The state also gave Sierra Tucson six citations in 2016 for failing to protect the health and safety of patients and follow facility policy. The state assessed a $1,500 fine for some of the citations, but none of them resulted in a change to the facility’s licensure, according to the ADHS website.

ADHS Assistant Director for Licensing Colby Bower said Sierra Tucson self-reported a day after Breck’s disappearance. The report was treated as a complaint and triggered an investigation.

Complaints are rated based on the immediacy of risk from “A” to “C.” Level “A” risks pose an immediate risk to patient or resident health, Colby said. Breck’s disappearance was treated as a level “C” complaint, which doesn’t warrant an immediate investigation but rather has a 45-day window.

The state began an investigation on Feb. 4, and Colby said the findings would be public within 45 days of the investigation’s completion.

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Colby said facilities should do a comprehensive assessment of a patient’s needs and risks during intake, but they are not required to have video surveillance. He also said the ADHS regularly gets calls from behavioral health facilities reporting patient AWOLs.

“Unless (patients) are court-ordered to be there ... they’re legally allowed to walk out the front door,” he said.

He said the investigation will look at whether the facility followed its own policies and whether those policies are adequate.

The Pinal County Sheriff’s Office has been the lead law enforcement agency working on Breck’s case, and they’ve found no evidence of foul play. When she first disappeared, the agency did a search of Sierra Tucson and surrounding area on foot, with dogs and air support, but didn’t turn up any evidence of Breck.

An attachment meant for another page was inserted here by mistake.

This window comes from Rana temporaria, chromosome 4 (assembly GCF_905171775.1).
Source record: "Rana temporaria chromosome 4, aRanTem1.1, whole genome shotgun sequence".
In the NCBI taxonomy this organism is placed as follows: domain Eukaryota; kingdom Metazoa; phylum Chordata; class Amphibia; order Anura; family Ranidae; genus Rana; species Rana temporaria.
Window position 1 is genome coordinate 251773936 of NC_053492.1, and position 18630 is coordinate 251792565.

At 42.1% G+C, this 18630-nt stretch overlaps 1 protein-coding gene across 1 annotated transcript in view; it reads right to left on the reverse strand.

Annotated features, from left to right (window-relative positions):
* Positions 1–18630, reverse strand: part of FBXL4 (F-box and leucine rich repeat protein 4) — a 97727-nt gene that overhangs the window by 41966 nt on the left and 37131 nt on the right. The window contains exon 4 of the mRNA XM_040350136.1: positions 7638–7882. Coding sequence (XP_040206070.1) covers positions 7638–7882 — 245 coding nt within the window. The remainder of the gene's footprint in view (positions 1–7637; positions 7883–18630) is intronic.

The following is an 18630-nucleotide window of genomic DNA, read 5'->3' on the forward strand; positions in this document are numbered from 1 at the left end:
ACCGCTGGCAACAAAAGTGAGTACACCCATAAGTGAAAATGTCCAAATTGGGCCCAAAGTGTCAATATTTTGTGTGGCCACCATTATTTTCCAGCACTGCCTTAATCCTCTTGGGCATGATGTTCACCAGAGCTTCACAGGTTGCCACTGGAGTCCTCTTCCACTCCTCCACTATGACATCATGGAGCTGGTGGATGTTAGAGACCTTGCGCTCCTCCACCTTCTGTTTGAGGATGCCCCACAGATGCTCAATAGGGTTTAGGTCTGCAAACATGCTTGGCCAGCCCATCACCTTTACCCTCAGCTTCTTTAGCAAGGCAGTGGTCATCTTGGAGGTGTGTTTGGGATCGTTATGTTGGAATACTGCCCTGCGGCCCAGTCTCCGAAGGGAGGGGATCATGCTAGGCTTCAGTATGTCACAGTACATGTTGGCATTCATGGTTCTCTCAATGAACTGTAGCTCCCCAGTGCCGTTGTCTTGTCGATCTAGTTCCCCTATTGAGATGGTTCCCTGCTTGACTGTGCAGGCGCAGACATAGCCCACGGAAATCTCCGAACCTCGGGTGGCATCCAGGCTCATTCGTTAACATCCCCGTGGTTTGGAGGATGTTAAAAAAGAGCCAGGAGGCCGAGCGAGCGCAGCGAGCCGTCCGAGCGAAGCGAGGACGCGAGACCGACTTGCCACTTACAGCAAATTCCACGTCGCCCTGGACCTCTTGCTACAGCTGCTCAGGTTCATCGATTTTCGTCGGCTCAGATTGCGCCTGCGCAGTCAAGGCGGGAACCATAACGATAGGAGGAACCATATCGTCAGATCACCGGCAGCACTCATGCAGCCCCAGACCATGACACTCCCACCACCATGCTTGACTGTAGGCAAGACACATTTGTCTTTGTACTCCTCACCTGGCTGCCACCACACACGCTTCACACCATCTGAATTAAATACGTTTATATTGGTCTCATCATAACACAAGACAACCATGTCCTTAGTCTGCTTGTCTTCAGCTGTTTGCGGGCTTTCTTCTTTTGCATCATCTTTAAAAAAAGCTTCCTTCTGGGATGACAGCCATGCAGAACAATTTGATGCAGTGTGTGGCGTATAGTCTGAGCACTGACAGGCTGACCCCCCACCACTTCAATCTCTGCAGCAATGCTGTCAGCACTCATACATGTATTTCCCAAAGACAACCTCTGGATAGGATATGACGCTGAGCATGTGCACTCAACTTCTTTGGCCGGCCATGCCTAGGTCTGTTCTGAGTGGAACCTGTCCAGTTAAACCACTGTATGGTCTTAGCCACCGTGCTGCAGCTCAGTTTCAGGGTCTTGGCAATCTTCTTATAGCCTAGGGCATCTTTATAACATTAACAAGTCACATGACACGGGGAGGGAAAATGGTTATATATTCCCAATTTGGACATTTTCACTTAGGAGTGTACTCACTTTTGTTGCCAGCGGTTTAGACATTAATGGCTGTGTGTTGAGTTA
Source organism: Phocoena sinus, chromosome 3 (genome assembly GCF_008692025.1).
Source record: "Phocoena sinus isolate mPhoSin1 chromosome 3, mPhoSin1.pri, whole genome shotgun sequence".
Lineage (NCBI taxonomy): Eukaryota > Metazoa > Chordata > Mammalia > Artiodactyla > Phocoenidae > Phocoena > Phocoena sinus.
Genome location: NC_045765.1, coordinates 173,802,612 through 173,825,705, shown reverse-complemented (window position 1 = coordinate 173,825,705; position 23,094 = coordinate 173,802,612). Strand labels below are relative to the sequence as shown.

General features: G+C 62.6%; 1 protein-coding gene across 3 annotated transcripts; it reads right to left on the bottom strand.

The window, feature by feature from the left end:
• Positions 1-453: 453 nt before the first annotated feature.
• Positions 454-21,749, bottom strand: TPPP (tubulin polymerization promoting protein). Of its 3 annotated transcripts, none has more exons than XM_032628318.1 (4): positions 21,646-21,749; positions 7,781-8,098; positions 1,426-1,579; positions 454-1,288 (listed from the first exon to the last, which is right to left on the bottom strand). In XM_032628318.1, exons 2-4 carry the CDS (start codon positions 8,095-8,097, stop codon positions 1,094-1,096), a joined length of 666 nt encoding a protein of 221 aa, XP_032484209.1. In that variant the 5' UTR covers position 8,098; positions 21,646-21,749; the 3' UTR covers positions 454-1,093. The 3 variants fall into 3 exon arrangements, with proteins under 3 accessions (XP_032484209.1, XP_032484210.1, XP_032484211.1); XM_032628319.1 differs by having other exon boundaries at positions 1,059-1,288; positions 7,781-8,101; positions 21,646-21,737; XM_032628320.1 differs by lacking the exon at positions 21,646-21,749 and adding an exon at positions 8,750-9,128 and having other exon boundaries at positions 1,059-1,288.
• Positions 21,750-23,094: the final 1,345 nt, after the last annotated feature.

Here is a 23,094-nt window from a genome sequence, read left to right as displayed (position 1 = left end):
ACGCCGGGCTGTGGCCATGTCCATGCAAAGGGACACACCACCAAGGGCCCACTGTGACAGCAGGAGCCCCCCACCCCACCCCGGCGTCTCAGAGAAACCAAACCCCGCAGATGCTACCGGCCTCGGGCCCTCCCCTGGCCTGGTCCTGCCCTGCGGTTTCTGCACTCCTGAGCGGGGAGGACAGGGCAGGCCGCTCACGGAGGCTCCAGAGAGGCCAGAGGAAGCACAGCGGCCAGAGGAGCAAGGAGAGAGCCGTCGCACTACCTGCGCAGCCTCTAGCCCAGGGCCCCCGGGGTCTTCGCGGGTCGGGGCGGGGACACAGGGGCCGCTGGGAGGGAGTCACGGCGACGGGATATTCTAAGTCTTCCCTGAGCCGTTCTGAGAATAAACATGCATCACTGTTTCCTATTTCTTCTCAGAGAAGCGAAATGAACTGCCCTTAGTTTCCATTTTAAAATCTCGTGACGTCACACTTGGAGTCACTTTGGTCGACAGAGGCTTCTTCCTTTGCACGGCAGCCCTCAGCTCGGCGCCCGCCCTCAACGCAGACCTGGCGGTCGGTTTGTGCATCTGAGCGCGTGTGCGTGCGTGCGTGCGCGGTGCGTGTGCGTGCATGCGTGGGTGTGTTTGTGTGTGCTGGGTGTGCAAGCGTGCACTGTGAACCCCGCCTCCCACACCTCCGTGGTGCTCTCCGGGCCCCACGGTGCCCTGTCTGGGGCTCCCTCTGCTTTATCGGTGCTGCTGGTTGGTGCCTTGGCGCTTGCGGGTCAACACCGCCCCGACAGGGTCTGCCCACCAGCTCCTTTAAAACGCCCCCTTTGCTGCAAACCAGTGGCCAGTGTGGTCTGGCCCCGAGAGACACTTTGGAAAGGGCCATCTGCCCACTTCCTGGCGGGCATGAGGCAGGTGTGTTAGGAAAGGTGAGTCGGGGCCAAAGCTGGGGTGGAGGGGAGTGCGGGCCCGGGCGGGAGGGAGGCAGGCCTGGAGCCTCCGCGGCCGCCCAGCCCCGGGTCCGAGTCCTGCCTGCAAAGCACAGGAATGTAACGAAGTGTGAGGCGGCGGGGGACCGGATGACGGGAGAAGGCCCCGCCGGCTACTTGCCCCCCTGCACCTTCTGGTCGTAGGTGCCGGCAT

The Sheriff’s Office did another extensive search of the area on Monday, Feb. 11, but didn’t find anything, said Navideh Forghani, a PCSO spokeswoman.

Breck’s car was in the parking lot, and her phone, wallet and other belongings were still at Sierra Tucson when she disappeared. The only thing missing from her wallet was her ID and apparently some cash.

When Breck entered the facility, she was evaluated and was deemed not a threat to herself or others and was admitted to an area of the facility that’s not locked down, according to her brother.

The Breck family hired a private investigator after raising close to $18,000 with a GoFundMe page. Chris Breck also said investigators canvassed the area with flyers and talked to local homeowner associations. But he says nothing has changed — there’s no evidence and no leads as to what happened to her.

He said the idea that his sister just took off and hasn’t contacted anyone is totally out of character. She’s close with her family and has two daughters who she spoke with on a weekly basis before she went missing.

He’s afraid that after so much time with no contact from his sister, the outcome won’t be good.

“We’re hanging in there,” he said. “It’s tough without any kind of anything to say what’s happened. It’s just very weird.”

Reporter

Danyelle joined the Star in 2018 and covers K-12 education. Previously, Danyelle wrote for the Tucson Weekly where she won several statewide awards including story of the year and first place investigative reporting.